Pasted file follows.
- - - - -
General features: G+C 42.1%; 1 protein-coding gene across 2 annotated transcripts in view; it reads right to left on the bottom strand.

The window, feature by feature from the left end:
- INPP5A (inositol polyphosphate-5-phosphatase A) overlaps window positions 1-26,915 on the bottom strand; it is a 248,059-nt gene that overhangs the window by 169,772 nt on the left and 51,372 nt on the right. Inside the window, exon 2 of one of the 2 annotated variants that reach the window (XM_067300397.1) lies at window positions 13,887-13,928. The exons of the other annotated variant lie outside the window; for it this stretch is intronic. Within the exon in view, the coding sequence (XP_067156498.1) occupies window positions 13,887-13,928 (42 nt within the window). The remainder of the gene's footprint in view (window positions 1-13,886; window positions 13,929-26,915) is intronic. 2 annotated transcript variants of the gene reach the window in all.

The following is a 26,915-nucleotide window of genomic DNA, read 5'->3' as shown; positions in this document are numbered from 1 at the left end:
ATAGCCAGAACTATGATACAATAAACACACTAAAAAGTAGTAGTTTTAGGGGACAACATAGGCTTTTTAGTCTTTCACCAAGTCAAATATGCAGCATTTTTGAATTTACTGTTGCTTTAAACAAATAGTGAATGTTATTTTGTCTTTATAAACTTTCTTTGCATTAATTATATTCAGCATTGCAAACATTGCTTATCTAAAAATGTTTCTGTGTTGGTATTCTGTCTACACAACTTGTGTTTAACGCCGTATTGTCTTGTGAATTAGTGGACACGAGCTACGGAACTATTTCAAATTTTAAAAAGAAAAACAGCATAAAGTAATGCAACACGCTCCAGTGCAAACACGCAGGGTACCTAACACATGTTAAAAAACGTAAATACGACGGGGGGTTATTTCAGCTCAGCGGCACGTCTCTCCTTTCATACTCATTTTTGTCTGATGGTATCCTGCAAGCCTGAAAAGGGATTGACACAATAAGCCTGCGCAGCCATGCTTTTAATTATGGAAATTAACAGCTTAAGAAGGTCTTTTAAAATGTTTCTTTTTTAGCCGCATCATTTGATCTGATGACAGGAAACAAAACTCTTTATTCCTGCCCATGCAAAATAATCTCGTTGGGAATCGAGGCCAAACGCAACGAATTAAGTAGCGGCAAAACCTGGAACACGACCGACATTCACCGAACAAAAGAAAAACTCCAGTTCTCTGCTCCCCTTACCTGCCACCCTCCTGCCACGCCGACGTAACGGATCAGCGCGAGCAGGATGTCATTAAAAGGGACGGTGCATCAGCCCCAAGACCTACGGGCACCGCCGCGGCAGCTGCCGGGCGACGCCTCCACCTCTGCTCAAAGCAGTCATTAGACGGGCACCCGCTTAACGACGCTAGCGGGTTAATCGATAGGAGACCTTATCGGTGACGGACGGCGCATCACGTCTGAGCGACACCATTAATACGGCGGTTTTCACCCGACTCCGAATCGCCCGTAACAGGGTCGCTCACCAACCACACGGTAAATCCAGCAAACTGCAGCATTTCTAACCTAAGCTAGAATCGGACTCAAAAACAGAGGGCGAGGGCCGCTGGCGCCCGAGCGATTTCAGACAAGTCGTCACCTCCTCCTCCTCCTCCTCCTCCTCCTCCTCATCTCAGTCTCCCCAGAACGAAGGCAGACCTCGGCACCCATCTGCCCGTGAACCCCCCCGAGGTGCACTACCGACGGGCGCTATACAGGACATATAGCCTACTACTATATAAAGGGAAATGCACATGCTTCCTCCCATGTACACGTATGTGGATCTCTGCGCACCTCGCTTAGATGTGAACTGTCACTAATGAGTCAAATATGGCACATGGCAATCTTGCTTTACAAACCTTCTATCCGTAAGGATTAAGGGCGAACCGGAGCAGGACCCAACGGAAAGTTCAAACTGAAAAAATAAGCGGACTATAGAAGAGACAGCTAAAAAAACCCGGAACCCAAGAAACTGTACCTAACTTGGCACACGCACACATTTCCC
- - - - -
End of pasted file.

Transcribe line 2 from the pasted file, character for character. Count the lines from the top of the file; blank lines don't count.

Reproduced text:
The window, feature by feature from the left end: